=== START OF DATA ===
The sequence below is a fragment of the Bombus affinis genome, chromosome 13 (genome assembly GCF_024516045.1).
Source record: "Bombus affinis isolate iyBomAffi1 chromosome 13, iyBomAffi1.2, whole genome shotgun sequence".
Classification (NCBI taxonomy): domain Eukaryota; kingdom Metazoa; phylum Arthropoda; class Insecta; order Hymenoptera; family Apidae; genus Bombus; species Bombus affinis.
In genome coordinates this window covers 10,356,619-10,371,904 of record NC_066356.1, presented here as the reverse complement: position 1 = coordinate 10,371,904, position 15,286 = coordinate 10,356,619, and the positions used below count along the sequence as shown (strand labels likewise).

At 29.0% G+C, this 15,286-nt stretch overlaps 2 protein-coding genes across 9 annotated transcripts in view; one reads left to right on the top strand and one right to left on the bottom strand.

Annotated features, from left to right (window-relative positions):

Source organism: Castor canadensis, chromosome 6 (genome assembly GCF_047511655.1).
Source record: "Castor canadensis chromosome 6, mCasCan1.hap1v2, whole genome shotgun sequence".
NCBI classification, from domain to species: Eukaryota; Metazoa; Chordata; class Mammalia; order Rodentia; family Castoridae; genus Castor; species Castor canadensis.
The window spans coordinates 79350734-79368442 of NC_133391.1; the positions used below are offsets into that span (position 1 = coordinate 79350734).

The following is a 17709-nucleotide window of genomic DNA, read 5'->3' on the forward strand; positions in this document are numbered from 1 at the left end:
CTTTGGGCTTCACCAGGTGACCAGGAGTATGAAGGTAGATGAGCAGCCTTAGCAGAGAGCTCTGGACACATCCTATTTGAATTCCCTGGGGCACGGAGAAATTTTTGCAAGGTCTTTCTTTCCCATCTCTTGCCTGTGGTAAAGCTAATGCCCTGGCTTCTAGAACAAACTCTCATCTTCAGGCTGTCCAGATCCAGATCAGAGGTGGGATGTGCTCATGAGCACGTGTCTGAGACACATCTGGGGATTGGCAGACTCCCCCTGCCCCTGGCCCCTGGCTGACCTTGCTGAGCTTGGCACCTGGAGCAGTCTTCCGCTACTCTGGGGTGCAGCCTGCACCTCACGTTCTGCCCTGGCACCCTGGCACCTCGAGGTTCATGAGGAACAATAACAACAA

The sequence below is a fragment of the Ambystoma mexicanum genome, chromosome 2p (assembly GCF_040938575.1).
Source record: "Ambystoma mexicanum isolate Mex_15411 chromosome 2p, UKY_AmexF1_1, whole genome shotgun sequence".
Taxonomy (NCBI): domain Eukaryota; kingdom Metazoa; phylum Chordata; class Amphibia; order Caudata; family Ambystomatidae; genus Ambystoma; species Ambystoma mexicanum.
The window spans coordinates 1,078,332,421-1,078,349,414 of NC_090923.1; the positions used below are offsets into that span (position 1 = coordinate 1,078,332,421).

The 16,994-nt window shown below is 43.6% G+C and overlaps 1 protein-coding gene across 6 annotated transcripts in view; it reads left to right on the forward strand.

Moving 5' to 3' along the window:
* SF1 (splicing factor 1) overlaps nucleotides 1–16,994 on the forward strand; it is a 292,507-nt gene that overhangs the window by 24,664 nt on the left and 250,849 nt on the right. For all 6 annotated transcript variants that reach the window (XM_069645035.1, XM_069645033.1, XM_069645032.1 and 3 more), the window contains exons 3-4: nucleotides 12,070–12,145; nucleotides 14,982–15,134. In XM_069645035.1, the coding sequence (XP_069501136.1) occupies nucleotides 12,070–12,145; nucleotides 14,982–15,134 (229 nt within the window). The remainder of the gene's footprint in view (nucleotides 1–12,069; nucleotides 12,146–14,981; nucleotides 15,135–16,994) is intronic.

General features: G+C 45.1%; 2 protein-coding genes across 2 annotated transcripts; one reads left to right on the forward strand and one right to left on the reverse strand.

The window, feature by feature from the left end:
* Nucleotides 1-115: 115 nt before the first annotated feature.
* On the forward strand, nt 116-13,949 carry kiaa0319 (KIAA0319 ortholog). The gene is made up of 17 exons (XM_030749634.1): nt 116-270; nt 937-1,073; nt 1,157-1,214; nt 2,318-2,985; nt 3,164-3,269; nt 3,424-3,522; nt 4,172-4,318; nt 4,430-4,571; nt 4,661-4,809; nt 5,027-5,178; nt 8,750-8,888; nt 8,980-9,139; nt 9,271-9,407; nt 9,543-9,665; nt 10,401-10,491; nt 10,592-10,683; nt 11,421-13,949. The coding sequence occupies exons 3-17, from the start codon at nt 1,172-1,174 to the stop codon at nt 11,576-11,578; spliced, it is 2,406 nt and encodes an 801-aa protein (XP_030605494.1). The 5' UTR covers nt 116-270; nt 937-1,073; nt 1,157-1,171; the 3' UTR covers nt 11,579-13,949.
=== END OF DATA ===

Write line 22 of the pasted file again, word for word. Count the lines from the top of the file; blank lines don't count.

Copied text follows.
* Nucleotides 1-115: 115 nt before the first annotated feature.